Abstract: Overview of Polarimetric Radar Imaging Brief History of Polarimetric Radar Imaging SAR Image Formation: Summary Airborne and Space-Borne PolSAR Systems Description of the Remaining Chapters Electromagnetic Vector Wave and Polarization Descriptors Monochromatic Electromagnetic Plane Wave Polarization Ellipse Jones Vector Stokes Vector Wave Covariance Matrix Electromagnetic Vector Scattering Operators Polarimetric Back Scattering Sinclair S Matrix Scattering Target Vectors k and Omega Polarimetric Coherency T and Covariance C Matrices Polarimetric Mueller M and Kennaugh K Matrices Change of Polarimetric Basis Target Polarimetric Characterization PolSAR Speckle Statistics Fundamental Property of Speckle in SAR Images Speckle Statistics for Multilook-Processed SAR Images Texture Model and K Distribution Effect of Speckle Spatial Correlation Polarimetric and Interferometric SAR Speckle Statistics Phase Difference Distributions of Single-Look and Multilook PolSAR Data Multilook Product Distribution Joint Distribution of Multilook Si2 and Sj2 Multilook Intensity and Amplitude Ratio Distributions Verifications of Multilook PDFs K Distribution for Multilook Polarimetric Data Summary Appendices PolSAR Speckle Filtering Introduction to Speckle Filtering of SAR Imagery Filtering of Single Polarization SAR Data Review of Multipolarization Speckle Filtering Algorithms PolSAR Speckle Filtering Scattering Model-Based PolSAR Speckle Filter Introduction to the Polarimetric Target Decomposition Concept Introduction Dichotomy of the Kennaugh Matrix K Eigenvector-Based Decompositions Model-Based Decompositions Coherent Decompositions The H/A/a Polarimetric Decomposition Theorem Introduction Pure Target Case Probabilistic Model for Random Media Scattering Roll Invariance Property Polarimetric Scattering a Parameter Polarimetric Scattering Entropy (H) Polarimetric Scattering Anisotropy (A) Three-Dimensional H/A/a Classification Space New Eigenvalue-Based Parameters Speckle Filtering Effects on H/A/a PolSAR Terrain and Land-Use Classification Introduction Maximum Likelihood Classifier Based on Complex Gaussian Distribution Complex Wishart Classifier for Multilook PolSAR Data Characteristics of Wishart Distance Measure Supervised Classification Using Wishart Distance Measure Unsupervised Classification Based on Scattering Mechanisms and Wishart Classifier Scattering Model-Based Unsupervised Classification Quantitative Comparison of Classification Capability: Fully PolSAR versus Dual- and Single-Polarization SAR Pol-InSAR Forest Mapping and Classification Introduction Pol-InSAR Scattering Descriptors Forest Mapping and Forest Classification Appendix Selected PolSAR Applications Polarimetric Signature Analysis of Manmade Structures Polarization Orientation Angle Estimation and Applications Ocean Surface Remote Sensing with PolSAR Ionosphere Faraday Rotation Estimation PolSAR Interferometry for Forest Height Estimation Nonstationary Natural Media Analysis from PolSAR Data Using a Two-Dimensional Time-Frequency Approach Appendix A: Eigen Characteristics of Hermitian Matrix Appendix B: PolSARpro Software: The Polariemtric SAR Data Processing and Educational Toolbox Index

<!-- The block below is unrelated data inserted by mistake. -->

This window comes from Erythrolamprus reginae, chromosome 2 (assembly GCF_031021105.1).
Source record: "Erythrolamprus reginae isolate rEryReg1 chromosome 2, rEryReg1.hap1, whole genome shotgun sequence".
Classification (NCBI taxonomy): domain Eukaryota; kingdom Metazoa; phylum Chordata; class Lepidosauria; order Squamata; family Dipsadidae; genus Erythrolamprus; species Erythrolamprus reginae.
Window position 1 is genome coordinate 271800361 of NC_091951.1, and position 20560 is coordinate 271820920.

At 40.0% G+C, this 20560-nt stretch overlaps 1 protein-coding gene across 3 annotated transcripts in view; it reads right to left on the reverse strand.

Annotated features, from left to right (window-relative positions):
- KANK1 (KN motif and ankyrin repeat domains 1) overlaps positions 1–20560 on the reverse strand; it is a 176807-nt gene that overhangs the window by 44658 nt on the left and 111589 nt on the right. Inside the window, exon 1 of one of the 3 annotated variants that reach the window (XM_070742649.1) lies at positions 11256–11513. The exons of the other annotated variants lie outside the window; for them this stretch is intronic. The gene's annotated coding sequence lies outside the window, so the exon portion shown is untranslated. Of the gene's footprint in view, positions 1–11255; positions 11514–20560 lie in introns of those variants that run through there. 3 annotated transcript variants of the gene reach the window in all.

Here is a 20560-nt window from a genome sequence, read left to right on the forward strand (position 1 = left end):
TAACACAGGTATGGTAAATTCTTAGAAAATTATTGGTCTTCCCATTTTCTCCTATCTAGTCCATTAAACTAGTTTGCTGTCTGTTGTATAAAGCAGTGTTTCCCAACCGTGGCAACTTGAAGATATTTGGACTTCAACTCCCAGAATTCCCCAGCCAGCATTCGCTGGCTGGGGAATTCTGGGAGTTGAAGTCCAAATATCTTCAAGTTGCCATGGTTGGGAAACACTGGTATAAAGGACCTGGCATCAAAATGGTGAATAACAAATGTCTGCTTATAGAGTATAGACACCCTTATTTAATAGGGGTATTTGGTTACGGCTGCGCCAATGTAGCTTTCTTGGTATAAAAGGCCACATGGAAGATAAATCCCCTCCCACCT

TL;DR: This paper provides the derivation of speckle reducing anisotropic diffusion (SRAD), a diffusion method tailored to ultrasonic and radar imaging applications, and validates the new algorithm using both synthetic and real linear scan ultrasonic imagery of the carotid artery.